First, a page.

August 30th, 2007

smirking-winslet

Another HP Blast From The Past

It's The 35th Anniversary Of The HP-35



The Hewlett-Packard HP-35 was the first "real" pocket scientific calculator. Produced from 1972 to 1975, it cost a hefty $395, later reduced to $295 when the HP-45 came out.

It looks so Spartan today, with very little in the way of shifting to do multiple duty for the keys. It also brought the innovative -- and entirely logical, dammit! -- RPN Reverse Polish Notation to the small calculator world. RPN versus Algebraic would divide the scientific and business calculator worlds for a decade.

And HP calculators were built to last. If you have an HP-35 and its battery charger, it will probably still work on your desk, though I don't know that you can still get the NiCad battery packs for portable use. (There are links in the HP Museum article above to sources for repairing old battery packs.)

A Modern Update



We've seen so many calculator lines come and go over thirty-five years, that I have to give a hand to Hewlett-Packard for recognizing the importance of the HP-35 and coming out with a contemporary scientific calculator in its honor -- the HP-35s. Put the HP-35s up against even an HP-48GX and you'll realize that you've come home. With thirty years of HP calculator ownership myself, after inserting the batteries, I was up and running with the HP-35s without any difficulty, reveling in how some simple operations, like setting up FIX_4 notation, were still relatively simple, despite this age of calculator menus and oodles of features.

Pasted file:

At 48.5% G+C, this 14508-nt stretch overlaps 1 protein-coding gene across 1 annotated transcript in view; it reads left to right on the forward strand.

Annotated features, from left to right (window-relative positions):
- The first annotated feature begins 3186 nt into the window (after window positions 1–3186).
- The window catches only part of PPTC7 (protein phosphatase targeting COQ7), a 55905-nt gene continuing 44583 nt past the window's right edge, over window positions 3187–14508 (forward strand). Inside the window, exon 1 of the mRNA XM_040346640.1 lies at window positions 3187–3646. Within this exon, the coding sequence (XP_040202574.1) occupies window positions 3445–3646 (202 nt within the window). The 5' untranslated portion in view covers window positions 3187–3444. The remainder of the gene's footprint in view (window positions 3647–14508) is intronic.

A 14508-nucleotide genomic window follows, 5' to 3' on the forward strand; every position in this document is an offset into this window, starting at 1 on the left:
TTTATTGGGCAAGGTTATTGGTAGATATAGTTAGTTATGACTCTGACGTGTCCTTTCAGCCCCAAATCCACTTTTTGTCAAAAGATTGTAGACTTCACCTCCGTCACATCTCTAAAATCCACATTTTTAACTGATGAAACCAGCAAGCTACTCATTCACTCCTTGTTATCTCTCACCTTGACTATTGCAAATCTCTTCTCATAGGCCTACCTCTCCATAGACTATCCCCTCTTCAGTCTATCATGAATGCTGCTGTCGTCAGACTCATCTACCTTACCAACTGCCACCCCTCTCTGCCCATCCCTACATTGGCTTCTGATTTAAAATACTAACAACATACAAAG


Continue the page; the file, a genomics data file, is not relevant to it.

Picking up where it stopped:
Me like it.

Confessions of an HP Calculator Nut

My, I do love my HP calculators. I own at least an HP-65 (bought 2/14/1977), HP-15C, HP-32S, HP-22S, HP-20S (for Mrs. Dr. Phil), HP-48GX (office), HP-48G (home), an HP-12C Twenty-Fifth Anniversary Model and now the HP-35s. They all work, and I use them for different tasks sometimes, because they all do things differently.

Dr. Phil
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    indescribable indescribable
smirking-winslet

I Love Universities

A Diversity Of Ideas

Or why didn't I ever think that such a thing needed to be researched. To whit, in today's e-mailed university newsletter came this call:

A WMU research team from mechanical engineering and blindness and low vision studies needs to borrow hybrid vehicles, with or without their owners as drivers, for studies involving the detection of hybrid vehicles by pedestrians with impaired vision.


The Law of Unintended Consequences

Build a better car -- or at least one which is quieter and less polluting -- and risk running over people who don't know it's there. Yikes!

I love Systems and how everything interrelates with everything else. You can never just change one thing. Something to think about.

Dr. Phil
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    thoughtful thoughtful